I’ve been thinking a lot about corporate knowledge management systems recently.
If we think about a company as an organism, then a knowledge management system is essentially the (collective) brain that keeps that organism alive and running. A corporate knowledge management system should contain every single bit of codifiable information within the company resulting in a library of all projects, processes and procedures.
In an ideal state, it is the single source of truth that helps to inform every individual in the firm about what everyone else is up to. Information should be easy to add (input) as well as easy to search and find (output) resulting in quick knowledge transfer between different employees.
In reality, however, this hardly ever is the case. As anyone who has ever worked at a larger company can attest to, company knowledge bases always end up being a huge mess.
What starts with a neatly organized Confluence wiki, over time morphs into a multi-headed monster consisting of millions of notes and documents that live across Google Docs, Dropbox Paper, Asana and half a dozen different wiki tools. Most docs will be outdated, some will contradict others and the one you are really looking for only shows up on page 14 of your search results.
It seems like things usually start to fall apart once a company surpasses the Dunbar number of 150 employees. This is probably when people start to realize that all the different documents of explicit knowledge they were amassing over the years have been held together with implicit knowledge.
It’s easy to find – and understand – the right documents when you know every other person in the company, but once you’re past that point, you need a system to organize all the data so that people can make sense of it.
The idea behind tools like Notion is to solve this problem by using just one tool for all your different knowledge documents. Instead of Google Docs AND Asana AND Trello AND Airtable, you just do everything in Notion. This reduces complexity because you don’t have to switch and search across different apps. At the same time, Notion forces you to think about a system that makes information easy to find with its folder-like structure and links between different databases.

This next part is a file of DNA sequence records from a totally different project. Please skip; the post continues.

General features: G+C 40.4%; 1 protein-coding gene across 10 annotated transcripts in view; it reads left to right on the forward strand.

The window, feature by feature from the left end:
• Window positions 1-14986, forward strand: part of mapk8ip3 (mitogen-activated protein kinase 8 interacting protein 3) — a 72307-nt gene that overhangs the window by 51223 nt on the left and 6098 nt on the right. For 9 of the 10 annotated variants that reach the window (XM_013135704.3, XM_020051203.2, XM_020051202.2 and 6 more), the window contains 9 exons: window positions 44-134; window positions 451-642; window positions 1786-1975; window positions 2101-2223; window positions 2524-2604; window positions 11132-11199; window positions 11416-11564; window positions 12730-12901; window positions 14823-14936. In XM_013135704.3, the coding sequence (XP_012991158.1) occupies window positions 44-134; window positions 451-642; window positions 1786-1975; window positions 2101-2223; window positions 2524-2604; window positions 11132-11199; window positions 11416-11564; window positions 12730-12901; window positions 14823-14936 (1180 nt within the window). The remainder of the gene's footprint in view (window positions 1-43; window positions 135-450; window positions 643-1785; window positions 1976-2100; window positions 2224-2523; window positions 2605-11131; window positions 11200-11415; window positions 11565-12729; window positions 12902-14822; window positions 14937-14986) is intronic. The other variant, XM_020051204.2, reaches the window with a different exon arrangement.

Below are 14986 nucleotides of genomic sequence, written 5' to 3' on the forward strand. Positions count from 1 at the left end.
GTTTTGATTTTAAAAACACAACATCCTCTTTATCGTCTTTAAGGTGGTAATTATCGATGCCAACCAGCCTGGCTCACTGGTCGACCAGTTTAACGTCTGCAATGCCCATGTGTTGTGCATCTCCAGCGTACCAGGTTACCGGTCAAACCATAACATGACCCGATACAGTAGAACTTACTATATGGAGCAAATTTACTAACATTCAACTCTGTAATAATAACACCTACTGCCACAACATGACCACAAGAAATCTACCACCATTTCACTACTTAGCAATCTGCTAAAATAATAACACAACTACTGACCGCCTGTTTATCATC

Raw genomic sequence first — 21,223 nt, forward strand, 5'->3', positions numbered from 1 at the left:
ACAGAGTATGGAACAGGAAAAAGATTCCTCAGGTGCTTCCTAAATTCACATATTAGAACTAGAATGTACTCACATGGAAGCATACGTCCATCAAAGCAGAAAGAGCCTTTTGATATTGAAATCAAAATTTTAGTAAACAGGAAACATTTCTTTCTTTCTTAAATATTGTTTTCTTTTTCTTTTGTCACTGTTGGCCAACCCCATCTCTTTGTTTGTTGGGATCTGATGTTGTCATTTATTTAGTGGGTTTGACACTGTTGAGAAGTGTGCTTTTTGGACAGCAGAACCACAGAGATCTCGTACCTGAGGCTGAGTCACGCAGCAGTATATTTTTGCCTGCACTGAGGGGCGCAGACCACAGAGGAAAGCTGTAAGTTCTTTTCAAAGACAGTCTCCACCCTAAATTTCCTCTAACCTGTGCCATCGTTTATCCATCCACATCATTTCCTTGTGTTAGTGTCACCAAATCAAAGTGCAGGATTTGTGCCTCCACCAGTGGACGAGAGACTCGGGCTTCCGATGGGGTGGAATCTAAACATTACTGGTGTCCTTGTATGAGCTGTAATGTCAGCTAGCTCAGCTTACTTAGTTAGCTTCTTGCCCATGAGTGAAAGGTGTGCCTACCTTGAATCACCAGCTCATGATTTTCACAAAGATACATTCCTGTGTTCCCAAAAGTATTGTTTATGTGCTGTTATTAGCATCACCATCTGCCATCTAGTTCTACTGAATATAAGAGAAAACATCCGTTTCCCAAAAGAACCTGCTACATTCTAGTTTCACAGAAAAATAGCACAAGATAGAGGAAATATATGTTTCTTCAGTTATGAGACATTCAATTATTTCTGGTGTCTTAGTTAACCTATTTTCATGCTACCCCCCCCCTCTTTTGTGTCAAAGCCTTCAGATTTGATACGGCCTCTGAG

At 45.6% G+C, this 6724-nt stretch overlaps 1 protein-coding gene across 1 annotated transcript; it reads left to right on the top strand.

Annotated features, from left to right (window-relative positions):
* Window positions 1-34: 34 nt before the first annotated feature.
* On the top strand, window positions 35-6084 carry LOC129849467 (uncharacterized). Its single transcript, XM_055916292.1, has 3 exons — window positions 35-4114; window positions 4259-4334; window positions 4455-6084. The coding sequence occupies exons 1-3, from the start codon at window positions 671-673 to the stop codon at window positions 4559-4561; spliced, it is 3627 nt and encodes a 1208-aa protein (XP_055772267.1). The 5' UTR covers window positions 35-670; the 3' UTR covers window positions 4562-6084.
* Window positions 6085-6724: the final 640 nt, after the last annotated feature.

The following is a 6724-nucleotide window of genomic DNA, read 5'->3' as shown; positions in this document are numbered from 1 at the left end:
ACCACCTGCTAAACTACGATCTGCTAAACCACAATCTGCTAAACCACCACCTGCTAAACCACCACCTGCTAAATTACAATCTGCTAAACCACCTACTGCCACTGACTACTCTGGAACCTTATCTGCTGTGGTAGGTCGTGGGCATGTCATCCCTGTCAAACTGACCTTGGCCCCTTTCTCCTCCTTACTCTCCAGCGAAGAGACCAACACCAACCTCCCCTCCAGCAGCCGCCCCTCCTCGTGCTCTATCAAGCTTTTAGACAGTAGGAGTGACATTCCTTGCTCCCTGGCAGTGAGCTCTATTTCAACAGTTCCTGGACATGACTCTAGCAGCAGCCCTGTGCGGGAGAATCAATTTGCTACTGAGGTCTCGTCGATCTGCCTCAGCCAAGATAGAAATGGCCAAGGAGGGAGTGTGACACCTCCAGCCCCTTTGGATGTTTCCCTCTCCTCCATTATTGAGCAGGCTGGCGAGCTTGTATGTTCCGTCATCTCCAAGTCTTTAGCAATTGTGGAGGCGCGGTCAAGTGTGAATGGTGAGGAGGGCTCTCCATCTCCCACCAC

I’ve never used Notion with more than half a dozen people myself, but from what I’ve heard from people at larger companies, Notion knowledge bases also don’t scale very well beyond a certain number of users. Once too many people start contributing to it, things become bloated and unnavigable.
A friend at Stripe recently suggested – half-jokingly – that we should hire a librarian to organize all our internal data and documentation. The more I think about it, the more I like the idea. Perhaps every company should hire a Chief Notion Officer once it hits 100 employees?!
An alternative approach to Notion is a knowledge management system that can live across different tools and without active manual curation because it’s based on really powerful search. The folder structure of your Google Drive, for example, doesn’t really matter because looking up documents via search is faster and more convenient. Meta search tools like FYI are supposed to offer the same but across different productivity tools.
But again I’m skeptical that this really works beyond a certain amount of users (and thus documents). I remember even Google’s internal search engine doing only a mediocre job of surfacing the most relevant documents (and even if it did you weren’t sure if there wasn’t a better or more up-to-date version of it).
I’m sure we’ll get there eventually, but until then we probably need a mix of automated search and manual human help – which is where Slack comes in. I’ve always thought Slack plus Notion plus Spoke would make a really powerful product (and I’m surprised Slack hasn’t made any major acquisitions in this space).
If you think about it, Slack is basically a search engine powered by humans: Most Slack messages are just questions. It’s 911 for when everything else fails. So if Slack had access to your entire knowledge base, it could answer at least the most commonly asked questions automatically. The rest would still get answered manually by the channel participants. Or your Chief Notion Officer.
Do you have thoughts on this topic? Please leave your feedback here.
Thanks to Jan König for reading drafts of this post.